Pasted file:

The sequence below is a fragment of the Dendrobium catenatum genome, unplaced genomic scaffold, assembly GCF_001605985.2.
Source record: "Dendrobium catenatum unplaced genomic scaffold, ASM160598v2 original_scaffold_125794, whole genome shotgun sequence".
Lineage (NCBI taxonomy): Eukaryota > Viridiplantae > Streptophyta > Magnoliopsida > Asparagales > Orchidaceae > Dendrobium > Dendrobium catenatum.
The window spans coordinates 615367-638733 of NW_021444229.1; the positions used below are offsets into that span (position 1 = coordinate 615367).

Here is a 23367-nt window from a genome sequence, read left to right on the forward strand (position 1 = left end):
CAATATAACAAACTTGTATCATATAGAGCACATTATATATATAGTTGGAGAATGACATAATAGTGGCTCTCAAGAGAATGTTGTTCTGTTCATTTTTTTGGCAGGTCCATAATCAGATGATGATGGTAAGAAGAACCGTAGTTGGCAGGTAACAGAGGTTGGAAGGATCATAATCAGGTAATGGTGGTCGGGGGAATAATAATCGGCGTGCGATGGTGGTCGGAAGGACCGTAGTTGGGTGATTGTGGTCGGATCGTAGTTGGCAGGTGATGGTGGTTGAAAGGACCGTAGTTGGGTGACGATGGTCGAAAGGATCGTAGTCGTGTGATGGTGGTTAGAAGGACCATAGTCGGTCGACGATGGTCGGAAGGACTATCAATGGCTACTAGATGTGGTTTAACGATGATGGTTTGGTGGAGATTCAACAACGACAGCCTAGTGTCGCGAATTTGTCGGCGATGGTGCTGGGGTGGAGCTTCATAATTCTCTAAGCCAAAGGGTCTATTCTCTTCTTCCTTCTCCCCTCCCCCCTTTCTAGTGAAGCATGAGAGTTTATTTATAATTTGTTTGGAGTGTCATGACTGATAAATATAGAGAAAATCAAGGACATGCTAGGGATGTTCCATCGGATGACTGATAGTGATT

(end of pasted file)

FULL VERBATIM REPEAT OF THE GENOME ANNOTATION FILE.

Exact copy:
The sequence below is a fragment of the Dendrobium catenatum genome, unplaced genomic scaffold, assembly GCF_001605985.2.
Source record: "Dendrobium catenatum unplaced genomic scaffold, ASM160598v2 original_scaffold_125794, whole genome shotgun sequence".
Lineage (NCBI taxonomy): Eukaryota > Viridiplantae > Streptophyta > Magnoliopsida > Asparagales > Orchidaceae > Dendrobium > Dendrobium catenatum.
The window spans coordinates 615367-638733 of NW_021444229.1; the positions used below are offsets into that span (position 1 = coordinate 615367).

Here is a 23367-nt window from a genome sequence, read left to right on the forward strand (position 1 = left end):
CAATATAACAAACTTGTATCATATAGAGCACATTATATATATAGTTGGAGAATGACATAATAGTGGCTCTCAAGAGAATGTTGTTCTGTTCATTTTTTTGGCAGGTCCATAATCAGATGATGATGGTAAGAAGAACCGTAGTTGGCAGGTAACAGAGGTTGGAAGGATCATAATCAGGTAATGGTGGTCGGGGGAATAATAATCGGCGTGCGATGGTGGTCGGAAGGACCGTAGTTGGGTGATTGTGGTCGGATCGTAGTTGGCAGGTGATGGTGGTTGAAAGGACCGTAGTTGGGTGACGATGGTCGAAAGGATCGTAGTCGTGTGATGGTGGTTAGAAGGACCATAGTCGGTCGACGATGGTCGGAAGGACTATCAATGGCTACTAGATGTGGTTTAACGATGATGGTTTGGTGGAGATTCAACAACGACAGCCTAGTGTCGCGAATTTGTCGGCGATGGTGCTGGGGTGGAGCTTCATAATTCTCTAAGCCAAAGGGTCTATTCTCTTCTTCCTTCTCCCCTCCCCCCTTTCTAGTGAAGCATGAGAGTTTATTTATAATTTGTTTGGAGTGTCATGACTGATAAATATAGAGAAAATCAAGGACATGCTAGGGATGTTCCATCGGATGACTGATAGTGATT